Improving your school’s social media activities

Social media is increasingly becoming the dominant advertising platform.  Though is still trails TV watching, in a recent article from Nielsen, they found that Generation X (35-49) spends 7 hours a week on social media and the Millennial (18-34) generation spends 6 hours per week on social media.  If you are a school trying to attract more parents, it is not a question of should you be on social media, it is how do you maximize the use of your school’s social media to market your school.

Engaging in a good social media strategy does take time and effort.  The number one reason that I hear from my schools on why they haven’t fully leveraged this channel is time.  Having a strong social media presence does take some time, but there are a few easy steps that you can take to automate this function and increase the volume and the quantity of your posts.  Having a strong social media presence will not only inform a wider audience about your school but can deepen engagement with your existing parent base.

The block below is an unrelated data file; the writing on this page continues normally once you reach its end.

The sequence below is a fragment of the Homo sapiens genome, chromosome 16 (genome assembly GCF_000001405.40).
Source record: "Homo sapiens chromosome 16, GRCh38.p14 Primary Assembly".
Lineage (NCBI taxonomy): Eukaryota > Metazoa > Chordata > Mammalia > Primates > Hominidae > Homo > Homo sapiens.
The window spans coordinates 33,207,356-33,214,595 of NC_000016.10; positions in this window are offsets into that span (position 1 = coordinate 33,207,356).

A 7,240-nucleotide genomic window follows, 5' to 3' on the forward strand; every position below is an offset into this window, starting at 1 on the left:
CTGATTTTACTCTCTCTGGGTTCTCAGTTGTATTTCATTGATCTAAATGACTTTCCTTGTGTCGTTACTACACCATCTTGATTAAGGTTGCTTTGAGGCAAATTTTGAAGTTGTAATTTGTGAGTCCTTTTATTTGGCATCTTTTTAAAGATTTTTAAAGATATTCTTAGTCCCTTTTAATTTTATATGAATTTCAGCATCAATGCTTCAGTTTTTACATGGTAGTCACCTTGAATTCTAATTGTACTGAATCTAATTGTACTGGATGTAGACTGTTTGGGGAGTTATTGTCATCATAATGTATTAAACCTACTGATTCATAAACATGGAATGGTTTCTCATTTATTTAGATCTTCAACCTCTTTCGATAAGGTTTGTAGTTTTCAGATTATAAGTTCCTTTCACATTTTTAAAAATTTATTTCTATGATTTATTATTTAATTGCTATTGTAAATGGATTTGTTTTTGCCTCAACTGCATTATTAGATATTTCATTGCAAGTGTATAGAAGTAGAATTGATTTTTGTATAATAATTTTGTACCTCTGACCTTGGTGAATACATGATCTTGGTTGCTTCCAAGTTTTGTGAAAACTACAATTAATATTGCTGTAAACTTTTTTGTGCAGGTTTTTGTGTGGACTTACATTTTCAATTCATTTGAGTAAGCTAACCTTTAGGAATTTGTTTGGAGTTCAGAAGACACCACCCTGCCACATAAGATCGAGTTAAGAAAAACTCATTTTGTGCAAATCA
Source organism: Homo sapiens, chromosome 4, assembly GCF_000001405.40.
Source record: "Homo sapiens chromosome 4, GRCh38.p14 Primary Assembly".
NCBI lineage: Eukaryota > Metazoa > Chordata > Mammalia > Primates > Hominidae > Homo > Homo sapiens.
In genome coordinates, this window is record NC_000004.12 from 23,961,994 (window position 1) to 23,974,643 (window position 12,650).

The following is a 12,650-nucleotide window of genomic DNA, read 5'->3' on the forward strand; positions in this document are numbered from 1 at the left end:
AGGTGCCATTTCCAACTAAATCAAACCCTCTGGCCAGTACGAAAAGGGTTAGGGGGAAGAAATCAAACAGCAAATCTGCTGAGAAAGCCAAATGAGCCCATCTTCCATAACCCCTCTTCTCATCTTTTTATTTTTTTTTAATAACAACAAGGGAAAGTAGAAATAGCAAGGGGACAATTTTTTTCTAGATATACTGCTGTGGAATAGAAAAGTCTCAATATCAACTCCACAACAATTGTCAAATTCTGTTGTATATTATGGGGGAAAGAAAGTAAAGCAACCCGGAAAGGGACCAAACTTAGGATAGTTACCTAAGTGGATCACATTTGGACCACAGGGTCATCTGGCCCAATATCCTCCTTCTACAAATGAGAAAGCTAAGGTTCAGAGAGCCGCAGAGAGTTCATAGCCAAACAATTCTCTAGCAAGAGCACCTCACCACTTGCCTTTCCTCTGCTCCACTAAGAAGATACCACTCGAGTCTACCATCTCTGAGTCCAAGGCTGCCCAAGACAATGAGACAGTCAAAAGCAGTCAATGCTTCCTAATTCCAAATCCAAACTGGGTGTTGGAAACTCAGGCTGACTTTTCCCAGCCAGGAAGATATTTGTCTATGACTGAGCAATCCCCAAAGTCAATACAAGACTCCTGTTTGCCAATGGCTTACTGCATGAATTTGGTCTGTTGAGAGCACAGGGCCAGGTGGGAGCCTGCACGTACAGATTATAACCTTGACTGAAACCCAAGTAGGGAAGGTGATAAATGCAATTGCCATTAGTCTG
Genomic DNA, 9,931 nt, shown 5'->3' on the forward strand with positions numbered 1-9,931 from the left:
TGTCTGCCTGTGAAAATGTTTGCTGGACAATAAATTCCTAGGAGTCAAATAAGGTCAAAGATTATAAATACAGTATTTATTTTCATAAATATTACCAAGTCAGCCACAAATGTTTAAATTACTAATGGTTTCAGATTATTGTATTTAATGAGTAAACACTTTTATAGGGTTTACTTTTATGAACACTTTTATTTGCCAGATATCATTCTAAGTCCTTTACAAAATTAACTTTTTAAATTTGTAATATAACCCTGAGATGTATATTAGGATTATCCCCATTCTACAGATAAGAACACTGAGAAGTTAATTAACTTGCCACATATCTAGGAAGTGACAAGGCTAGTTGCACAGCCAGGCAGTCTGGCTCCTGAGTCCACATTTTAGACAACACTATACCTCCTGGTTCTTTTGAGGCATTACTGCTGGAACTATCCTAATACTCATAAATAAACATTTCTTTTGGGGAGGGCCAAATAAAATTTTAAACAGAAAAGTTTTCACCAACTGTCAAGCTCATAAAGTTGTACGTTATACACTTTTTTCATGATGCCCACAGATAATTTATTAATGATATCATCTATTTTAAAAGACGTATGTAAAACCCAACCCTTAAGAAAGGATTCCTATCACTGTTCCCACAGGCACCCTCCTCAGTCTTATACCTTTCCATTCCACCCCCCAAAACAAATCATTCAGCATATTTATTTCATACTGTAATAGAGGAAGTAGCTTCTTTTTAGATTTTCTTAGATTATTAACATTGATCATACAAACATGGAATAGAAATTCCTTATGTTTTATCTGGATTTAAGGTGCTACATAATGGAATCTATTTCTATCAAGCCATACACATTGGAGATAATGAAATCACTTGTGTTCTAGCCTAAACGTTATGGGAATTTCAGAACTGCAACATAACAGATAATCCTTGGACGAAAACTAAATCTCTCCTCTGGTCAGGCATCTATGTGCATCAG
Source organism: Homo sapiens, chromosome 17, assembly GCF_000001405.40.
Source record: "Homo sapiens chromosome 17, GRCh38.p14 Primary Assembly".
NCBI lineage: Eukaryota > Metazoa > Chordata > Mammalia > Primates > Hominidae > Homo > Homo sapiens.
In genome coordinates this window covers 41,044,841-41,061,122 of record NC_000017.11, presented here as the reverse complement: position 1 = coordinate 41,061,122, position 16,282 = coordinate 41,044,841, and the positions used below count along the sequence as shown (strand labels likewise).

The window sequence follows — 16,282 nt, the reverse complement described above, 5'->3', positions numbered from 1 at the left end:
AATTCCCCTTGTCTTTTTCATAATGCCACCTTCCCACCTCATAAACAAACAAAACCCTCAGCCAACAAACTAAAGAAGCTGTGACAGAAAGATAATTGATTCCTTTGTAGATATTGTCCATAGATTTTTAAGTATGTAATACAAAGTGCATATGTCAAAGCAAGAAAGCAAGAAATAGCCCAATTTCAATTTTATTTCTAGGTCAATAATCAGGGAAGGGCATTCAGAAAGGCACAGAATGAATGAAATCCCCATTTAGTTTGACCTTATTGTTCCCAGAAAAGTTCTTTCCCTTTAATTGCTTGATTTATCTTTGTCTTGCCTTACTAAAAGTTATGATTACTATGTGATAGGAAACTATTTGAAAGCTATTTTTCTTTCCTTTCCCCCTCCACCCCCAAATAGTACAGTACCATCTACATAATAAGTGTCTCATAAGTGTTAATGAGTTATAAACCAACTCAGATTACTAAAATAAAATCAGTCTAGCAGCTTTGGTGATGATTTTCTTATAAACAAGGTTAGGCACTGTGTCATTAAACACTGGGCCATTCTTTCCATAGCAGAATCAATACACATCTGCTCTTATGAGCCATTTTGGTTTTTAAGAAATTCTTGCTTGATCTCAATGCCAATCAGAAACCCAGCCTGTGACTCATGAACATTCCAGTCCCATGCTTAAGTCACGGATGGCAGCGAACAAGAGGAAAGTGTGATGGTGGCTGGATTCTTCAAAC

The first thing is to do is to identify the content that you are going to be posting regularly to your social media.  For schools that I work with in social media consulting, I tend to use the following categories:

  • Daily pictures and events around the school
  • Core information about the school
  • Content that is not about the school specifically, but is about your brand
  • Content that helps to position your school as a resource and a thought leader

Most schools only post photos and events about the school, but with a little bit of extra effort, you can increase your volume of postings and utilize social media more as a marketing channel for prospective parents by including posts from the other three categories.

Next, use a tool that can automate this as much as possible.  Having an active social media presence can take some work, but there are tools out there that allow you to automate a lot of the work.  And the best thing?  Many of them are free or very low cost.  For my clients, I use a program called Hootsuite which allows you to archive and schedule content postings.  However, there are other ones like Meetedgar or Buffer that do pretty much the same thing.  If you are not familiar with these tools, I covered these and some other free tools in this article.

Finally, you want to try to create as much “evergreen” or reusable content as possible.  Let’s talk about the different types of content:

Daily pictures and events around the school